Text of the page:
Washington Christian Outreach has been spreading the gospel by helping to fulfill the material and spiritual needs of the less fortunate for more than four decades (Herald-Standard photo).
By Paul Paterra
WASHINGTON, Pa. — For more than four decades, Washington Christian Outreach has been spreading the gospel and fulfilling the material and spiritual needs of the less fortunate in the community.
Currently, those services include a soup kitchen and an on-site store that allows those who qualify to shop for free.
Debbie Boardley, assistant director, said the outreach center at 119 Highland Ave. in Washington is open from 10 a.m. to 1 p.m. Monday through Friday.
“Anybody can come in and get a hot meal,” she said. “We have a store, and we get donations from anybody that can bring in bags or boxes of clothing, household and personal items. Everything is free. We not only feed them physically, but we also feed them spiritually. ”
Along with a hot meal, doughnuts, pastries, bagels, coffee and juice also are available.
As for the store, certain welfare income guidelines must be met to qualify to shop. The store, which also has some kitchen appliances and smaller furniture items at times, is open to Washington County residents, but Boardley said others will not be turned away.
Washington Christian Outreach was started 44 years ago by Jeanne Allender of Washington, who remains the director. In the beginning, Allender ran the operation out of the trunk of her car, then her home, followed by a couple of other places before moving to its current location.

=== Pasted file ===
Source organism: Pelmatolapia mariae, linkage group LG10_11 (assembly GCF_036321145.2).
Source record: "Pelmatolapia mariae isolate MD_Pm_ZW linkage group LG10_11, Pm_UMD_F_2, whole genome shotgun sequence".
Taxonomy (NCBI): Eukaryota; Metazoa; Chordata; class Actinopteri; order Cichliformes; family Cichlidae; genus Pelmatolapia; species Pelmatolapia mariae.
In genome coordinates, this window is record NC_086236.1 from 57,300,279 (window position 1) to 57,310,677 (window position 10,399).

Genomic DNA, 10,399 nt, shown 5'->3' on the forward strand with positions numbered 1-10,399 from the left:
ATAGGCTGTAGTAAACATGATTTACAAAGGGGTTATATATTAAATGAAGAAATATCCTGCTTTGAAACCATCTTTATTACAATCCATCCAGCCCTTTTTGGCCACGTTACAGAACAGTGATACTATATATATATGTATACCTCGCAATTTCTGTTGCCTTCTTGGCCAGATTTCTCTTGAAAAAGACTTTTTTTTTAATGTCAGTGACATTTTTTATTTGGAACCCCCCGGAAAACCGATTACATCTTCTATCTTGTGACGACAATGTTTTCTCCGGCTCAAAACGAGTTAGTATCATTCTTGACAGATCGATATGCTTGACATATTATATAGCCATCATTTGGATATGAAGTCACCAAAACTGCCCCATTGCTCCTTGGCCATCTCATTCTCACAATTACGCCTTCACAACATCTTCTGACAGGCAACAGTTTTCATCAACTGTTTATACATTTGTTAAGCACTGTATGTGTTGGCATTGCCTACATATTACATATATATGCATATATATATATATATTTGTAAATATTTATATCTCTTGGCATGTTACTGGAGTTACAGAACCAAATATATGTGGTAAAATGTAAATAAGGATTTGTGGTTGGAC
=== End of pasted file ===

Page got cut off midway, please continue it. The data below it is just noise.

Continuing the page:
Other programs the outreach provides and sponsors includes filled Easter baskets, Blessings in a Back Pack, back-to-school bags filled with supplies, Thanksgiving dinner and a Christmas Toy Give Out. There also will be 300 food boxes distributed to families this year filled with items for a holiday meal plus a $25 meat voucher.
Washington Christian Outreach functions with an all-volunteer staff and on monetary and material donations. It sponsors two outreaches a year – a purse auction and 5K classic race.
Boardley said needs at the outreach include clothing for men and children, and outdoor apparel for everyone, such as gloves, scarves and hats. Monetary donations always are welcome as are volunteers.
Paul Paterra is a reporter for the Herald-Standard of Uniontown, Pa. Helping the Helpers is a joint effort of the Herald-Standard and the Pennsylvania Capital-Star. Readers may email him at [email protected].
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